Now most social studies courses did not even draw on such solid subjects; they made a hodgepodge of scattered data sprinkled by platitudes and pieties and then labeled so as to attract parents and youngsters: Family Living; Shopping and Community Resources; Values, Behavior and Society. Whatever the stuffing, social studies reproduce this unworkable pattern. Even the old, much abused civics course, with its weekly supplement of ŇcurniventsÓ, showed better organization and continuity. Whatever the substance, to learn from composite studies presupposes long years of systematic work and much experience of life.

It may surprise you if I mention next as yet another instance of the pre-post fallacy the use of multiple-choice tests. My reason is this: it takes pretty thorough knowledge to detect error. Remember that in those tests the three wrong answers are made to look plausible. They are a piece of subtle deception practiced on minds that have just begun to acquire the outlines of a subject. The students have no sizable store of details with which to surround and defeat the falsehood. A scholar or well-read reviewer will quickly spot a misstatement in what he reads in his own field, the reason it stands out being that it goes against a whole cluster of familiar facts. As Banesh Hoffmann showed in his investigation of testing, even a Ph.D. with tenure at his own college made mistakes on the official sample test he persuaded them to take. The student, the neophyte, is once again treated as a fully trained mind.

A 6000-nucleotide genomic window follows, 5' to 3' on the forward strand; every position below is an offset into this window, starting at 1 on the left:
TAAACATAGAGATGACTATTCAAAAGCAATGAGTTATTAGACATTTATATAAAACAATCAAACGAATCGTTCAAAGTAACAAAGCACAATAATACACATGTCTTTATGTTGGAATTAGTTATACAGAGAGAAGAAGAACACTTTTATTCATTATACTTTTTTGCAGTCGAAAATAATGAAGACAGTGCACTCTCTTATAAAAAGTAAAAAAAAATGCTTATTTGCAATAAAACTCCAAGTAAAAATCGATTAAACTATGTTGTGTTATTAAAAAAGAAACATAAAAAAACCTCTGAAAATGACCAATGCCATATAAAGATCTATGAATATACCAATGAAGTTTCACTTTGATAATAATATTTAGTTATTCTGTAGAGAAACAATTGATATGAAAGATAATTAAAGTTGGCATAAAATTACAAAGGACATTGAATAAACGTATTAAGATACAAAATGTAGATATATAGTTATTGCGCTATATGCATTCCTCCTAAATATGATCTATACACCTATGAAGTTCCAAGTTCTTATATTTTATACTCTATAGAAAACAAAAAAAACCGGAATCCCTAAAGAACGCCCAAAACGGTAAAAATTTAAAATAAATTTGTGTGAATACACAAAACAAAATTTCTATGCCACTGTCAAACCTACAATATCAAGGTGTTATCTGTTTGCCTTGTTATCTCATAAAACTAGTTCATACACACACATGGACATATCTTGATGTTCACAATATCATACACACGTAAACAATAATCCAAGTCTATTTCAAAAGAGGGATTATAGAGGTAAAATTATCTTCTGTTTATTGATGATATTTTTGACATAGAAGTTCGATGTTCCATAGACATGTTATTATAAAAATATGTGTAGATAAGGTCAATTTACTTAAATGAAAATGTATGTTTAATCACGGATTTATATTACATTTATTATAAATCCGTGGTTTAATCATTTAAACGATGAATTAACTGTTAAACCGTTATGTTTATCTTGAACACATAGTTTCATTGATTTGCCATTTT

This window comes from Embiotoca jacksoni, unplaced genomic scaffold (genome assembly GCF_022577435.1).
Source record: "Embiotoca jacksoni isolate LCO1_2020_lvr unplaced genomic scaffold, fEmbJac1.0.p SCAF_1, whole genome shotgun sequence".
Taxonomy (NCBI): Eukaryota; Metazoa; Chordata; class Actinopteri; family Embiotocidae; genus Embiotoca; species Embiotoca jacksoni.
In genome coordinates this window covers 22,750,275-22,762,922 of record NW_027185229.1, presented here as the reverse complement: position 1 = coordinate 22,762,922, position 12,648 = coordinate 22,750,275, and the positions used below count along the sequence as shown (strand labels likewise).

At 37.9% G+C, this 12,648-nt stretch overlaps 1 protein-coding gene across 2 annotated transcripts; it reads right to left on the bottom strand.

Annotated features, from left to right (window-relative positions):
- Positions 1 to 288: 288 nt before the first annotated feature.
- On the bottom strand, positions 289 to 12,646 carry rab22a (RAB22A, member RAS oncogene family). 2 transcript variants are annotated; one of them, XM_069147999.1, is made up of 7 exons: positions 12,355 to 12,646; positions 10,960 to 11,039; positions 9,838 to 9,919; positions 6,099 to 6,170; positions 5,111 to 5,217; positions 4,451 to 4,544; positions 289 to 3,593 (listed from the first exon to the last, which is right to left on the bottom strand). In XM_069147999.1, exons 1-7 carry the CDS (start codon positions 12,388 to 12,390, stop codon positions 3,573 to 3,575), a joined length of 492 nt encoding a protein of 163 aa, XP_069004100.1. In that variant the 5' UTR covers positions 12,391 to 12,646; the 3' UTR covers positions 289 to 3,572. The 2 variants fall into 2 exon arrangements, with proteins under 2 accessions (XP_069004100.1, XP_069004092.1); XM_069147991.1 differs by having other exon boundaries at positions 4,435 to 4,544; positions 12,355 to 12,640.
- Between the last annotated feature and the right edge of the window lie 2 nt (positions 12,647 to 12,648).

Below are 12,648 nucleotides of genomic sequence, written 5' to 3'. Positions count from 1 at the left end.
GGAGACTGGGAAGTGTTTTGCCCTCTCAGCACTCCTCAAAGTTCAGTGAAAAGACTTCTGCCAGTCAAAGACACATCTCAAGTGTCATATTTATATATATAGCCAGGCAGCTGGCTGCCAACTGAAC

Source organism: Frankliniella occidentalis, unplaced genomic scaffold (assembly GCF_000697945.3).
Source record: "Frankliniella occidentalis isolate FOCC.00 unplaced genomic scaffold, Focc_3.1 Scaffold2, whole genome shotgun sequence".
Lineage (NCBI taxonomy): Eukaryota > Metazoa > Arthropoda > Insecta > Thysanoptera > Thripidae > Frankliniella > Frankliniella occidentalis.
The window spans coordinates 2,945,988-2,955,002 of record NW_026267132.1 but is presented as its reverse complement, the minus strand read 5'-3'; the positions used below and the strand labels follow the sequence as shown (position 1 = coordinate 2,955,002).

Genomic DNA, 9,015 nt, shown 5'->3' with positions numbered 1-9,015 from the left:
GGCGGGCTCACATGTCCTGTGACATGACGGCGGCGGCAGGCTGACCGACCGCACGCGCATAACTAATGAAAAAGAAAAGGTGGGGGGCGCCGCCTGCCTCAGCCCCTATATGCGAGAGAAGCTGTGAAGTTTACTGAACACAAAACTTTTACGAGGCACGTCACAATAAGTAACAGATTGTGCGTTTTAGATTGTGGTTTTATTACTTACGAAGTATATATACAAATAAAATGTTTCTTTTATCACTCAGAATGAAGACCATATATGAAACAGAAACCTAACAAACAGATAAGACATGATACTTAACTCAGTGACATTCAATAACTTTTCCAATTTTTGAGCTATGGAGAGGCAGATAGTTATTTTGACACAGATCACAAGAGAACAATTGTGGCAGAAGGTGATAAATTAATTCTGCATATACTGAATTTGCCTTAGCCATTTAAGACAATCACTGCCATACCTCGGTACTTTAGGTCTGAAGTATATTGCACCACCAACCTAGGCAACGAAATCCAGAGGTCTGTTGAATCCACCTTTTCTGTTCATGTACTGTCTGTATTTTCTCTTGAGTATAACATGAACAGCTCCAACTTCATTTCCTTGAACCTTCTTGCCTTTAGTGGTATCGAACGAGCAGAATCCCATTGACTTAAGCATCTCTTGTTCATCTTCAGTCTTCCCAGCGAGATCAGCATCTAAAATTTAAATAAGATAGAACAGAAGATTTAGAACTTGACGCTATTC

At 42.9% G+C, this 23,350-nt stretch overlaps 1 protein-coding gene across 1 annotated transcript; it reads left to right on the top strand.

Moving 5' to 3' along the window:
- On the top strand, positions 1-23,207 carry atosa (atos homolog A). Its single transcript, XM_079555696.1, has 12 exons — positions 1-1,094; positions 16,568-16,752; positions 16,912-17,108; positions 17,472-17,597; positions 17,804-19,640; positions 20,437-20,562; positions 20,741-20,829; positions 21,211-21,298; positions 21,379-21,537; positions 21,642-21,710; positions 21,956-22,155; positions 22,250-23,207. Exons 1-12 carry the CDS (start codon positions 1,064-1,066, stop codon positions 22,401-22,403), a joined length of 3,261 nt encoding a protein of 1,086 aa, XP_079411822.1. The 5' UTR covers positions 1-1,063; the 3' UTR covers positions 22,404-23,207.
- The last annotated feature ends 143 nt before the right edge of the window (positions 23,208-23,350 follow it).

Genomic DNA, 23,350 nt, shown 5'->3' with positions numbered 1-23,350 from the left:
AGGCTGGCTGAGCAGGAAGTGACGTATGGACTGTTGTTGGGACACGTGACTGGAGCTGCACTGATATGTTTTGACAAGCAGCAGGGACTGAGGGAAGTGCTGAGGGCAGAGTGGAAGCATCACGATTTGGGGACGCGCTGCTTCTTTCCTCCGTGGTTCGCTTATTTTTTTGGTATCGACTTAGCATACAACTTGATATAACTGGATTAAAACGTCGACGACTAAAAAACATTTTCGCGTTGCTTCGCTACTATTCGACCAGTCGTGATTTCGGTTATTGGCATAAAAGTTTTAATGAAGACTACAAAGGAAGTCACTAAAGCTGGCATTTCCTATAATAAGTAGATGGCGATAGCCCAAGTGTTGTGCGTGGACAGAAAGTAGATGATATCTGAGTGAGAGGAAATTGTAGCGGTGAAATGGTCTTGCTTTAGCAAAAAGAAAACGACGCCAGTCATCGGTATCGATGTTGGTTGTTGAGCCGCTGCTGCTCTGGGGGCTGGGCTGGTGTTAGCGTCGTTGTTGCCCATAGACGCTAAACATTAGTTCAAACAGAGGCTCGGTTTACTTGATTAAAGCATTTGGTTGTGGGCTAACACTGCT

One last case: sex education. I am not concerned here with the question of giving or not giving such a course in public schools; that is another debate. I refer only to the way the subject is presented in some well-received programs. Teacher and textbook display to young people the whole range of adult sexuality from its physiology and its personal, ethical, social, and medical consequences to the numerous variations it assumes in practice. All this is conveyed through film strips, color illustrations, and a surfeit of spoken works, for the manual tells the teacher to elicit opinions, preferences, expressions of feeling, and even confessions. It is hoped that by stimulating discussion as in group therapy, the teacher will put the members of the class at ease on the great subject.

Now any adult who is familiar with the struggling emotions of late adolescence and its suspicion of inculcated facts, and who also reflects on the complexities of sexual behavior in civilized society, may well wonder at a program which not only invades privacy and promotes gossip, but which, in demanding self-analysis and philosophic ease, puts first what may, with luck, come last.